In Seyfarth’s sixth installment, attorneys Robert Milligan, Daniel Hart and Amy Abeloff, described the key features of the Defend Trade Secrets Act (“DTSA”) and compared its key provisions to the state Uniform Trade Secrets Act (“UTSA”) adopted in many states. They also provided practical tips and strategies concerning the pursuit and defense of trade secret cases in light of the DTSA, the handling of employment relations, and provided some predictions concerning the future of trade secret litigation.
As a conclusion to this well-received webinar, we compiled a summary of three takeaways that were discussed during the webinar:
- The DTSA was passed after many failed attempts to pass trade secret legislation allowing for a federal cause of action for misappropriation. The bill was passed with overwhelming bipartisan, bicameral support, as well as backing from many significant companies in several business sectors. The DTSA now allows trade secret owners to sue in federal court for trade secret misappropriation, and seek remedies heretofore unavailable, including an ex parte seizure order.
- The DTSA contains an immunity provision that protects individuals from criminal or civil liability for disclosing a trade secret if such disclosure is made in confidence to a government official or attorney, indirectly or directly. The provision applies to those reporting violations of law or who file lawsuits alleging employer retaliation for reporting a suspected violation of law, subject to certain specifications (i.e., trade secret information to be used in a retaliation case must be filed under seal). The DTSA places an affirmative duty on employers to give employees notice of this provision in “any contract or agreement with an employee that governs the use of a trade secret or other confidential information” that is entered into or updated after May 11, 2016. Employers that do not comply with this requirement lose the ability to recoup exemplary damages or attorney fees in an action brought under the DTSA.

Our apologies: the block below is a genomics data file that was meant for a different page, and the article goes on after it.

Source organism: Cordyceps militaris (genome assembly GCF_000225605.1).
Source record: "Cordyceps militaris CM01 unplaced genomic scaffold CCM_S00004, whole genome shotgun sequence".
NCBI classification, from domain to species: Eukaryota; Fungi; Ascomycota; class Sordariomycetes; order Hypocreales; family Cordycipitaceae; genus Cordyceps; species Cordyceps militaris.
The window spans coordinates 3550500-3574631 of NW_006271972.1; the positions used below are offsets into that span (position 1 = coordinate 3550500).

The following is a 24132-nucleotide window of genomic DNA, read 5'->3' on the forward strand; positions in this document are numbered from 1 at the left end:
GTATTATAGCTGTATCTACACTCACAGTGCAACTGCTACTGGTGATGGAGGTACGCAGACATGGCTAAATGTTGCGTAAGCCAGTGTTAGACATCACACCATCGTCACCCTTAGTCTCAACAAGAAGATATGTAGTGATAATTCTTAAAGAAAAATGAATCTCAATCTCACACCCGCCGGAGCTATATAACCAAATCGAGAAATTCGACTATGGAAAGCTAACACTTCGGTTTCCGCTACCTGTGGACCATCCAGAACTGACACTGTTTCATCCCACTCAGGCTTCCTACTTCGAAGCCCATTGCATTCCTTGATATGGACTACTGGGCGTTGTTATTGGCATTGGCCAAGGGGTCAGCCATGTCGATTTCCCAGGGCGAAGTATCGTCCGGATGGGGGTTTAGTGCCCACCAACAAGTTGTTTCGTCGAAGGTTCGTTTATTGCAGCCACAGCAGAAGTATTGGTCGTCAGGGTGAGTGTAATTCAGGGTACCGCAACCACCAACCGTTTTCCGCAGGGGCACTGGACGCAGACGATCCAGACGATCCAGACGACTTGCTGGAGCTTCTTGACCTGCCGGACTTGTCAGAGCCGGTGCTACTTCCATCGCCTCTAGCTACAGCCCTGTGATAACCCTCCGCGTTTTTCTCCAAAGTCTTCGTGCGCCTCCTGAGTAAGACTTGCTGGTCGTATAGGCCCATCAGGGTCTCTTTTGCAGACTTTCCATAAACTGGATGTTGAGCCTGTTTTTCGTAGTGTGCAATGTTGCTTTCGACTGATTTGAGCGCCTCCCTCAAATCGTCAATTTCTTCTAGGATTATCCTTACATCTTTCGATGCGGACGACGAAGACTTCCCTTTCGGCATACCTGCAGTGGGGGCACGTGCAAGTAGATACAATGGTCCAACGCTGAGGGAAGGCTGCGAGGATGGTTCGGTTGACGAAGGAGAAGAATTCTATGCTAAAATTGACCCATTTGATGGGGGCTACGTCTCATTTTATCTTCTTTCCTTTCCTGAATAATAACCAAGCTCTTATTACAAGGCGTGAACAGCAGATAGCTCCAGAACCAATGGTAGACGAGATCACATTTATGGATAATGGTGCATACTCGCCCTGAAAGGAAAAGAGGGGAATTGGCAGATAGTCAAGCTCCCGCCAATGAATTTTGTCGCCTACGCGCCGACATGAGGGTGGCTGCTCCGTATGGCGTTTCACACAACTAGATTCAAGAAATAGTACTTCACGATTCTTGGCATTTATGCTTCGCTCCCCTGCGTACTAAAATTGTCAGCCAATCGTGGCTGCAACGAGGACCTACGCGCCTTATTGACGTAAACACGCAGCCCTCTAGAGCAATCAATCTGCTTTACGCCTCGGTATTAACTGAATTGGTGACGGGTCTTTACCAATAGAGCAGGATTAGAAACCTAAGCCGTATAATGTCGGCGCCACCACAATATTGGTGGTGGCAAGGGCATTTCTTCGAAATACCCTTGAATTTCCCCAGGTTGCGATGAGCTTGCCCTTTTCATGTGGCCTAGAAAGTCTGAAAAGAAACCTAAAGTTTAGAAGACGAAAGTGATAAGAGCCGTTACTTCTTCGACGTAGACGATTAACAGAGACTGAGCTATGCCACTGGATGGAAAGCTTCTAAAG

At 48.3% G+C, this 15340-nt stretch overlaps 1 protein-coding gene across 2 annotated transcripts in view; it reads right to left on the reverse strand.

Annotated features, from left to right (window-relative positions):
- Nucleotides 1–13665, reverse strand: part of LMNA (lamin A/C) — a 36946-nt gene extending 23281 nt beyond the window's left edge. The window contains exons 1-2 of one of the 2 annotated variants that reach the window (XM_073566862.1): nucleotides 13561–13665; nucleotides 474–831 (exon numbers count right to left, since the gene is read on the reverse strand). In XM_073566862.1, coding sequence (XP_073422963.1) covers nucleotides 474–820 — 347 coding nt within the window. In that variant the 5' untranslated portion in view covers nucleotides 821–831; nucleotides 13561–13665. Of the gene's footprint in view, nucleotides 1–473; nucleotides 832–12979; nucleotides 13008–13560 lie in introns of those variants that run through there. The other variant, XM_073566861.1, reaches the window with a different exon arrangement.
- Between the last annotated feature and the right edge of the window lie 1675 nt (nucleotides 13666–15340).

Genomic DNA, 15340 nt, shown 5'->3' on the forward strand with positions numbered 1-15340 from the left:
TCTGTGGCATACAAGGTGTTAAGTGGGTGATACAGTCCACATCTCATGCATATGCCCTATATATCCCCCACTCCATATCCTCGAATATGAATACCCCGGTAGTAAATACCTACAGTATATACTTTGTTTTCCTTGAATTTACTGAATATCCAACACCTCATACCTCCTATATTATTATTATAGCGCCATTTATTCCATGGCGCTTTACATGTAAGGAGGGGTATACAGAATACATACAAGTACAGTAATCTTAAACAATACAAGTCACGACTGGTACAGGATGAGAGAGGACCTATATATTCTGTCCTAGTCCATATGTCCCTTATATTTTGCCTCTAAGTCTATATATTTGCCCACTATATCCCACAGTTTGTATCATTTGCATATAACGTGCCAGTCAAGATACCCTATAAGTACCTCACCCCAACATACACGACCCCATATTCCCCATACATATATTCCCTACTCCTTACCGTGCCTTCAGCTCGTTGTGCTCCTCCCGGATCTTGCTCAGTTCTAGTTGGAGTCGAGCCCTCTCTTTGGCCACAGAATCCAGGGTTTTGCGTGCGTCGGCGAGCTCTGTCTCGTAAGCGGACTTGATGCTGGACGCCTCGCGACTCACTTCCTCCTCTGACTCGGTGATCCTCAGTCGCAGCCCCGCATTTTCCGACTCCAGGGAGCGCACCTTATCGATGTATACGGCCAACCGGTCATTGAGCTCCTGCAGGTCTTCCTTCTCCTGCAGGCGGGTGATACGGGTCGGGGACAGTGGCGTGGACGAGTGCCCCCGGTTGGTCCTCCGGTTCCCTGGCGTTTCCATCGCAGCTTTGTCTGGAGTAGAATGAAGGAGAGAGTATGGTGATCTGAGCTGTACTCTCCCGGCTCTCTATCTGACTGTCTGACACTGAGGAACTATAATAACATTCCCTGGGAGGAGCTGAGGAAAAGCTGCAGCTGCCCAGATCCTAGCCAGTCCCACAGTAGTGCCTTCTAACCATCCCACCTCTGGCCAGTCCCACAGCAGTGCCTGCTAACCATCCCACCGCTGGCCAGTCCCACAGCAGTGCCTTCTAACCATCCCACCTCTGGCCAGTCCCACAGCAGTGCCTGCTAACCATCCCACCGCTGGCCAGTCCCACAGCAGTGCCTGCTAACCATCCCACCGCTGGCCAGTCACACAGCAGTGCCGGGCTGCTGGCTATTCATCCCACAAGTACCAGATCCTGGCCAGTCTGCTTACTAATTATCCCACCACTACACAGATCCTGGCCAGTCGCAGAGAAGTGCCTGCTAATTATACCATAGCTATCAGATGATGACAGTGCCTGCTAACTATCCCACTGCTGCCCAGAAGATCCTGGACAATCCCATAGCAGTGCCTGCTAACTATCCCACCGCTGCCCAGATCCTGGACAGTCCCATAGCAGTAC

- Though the passage of the DTSA creates a new federal cause of action for trade secret misappropriation, the passage does not render state law and state causes of action irrelevant or unimportant. The UTSA is still an available cause of action in 48 states, and state law still plays a vital role in drafting non-disclosure and non-competition agreements. Additionally, under the DTSA, employers may be able to seek injunctive relief against former employees in the event of misappropriation, but such injunctive restrictions must comport with relevant state law.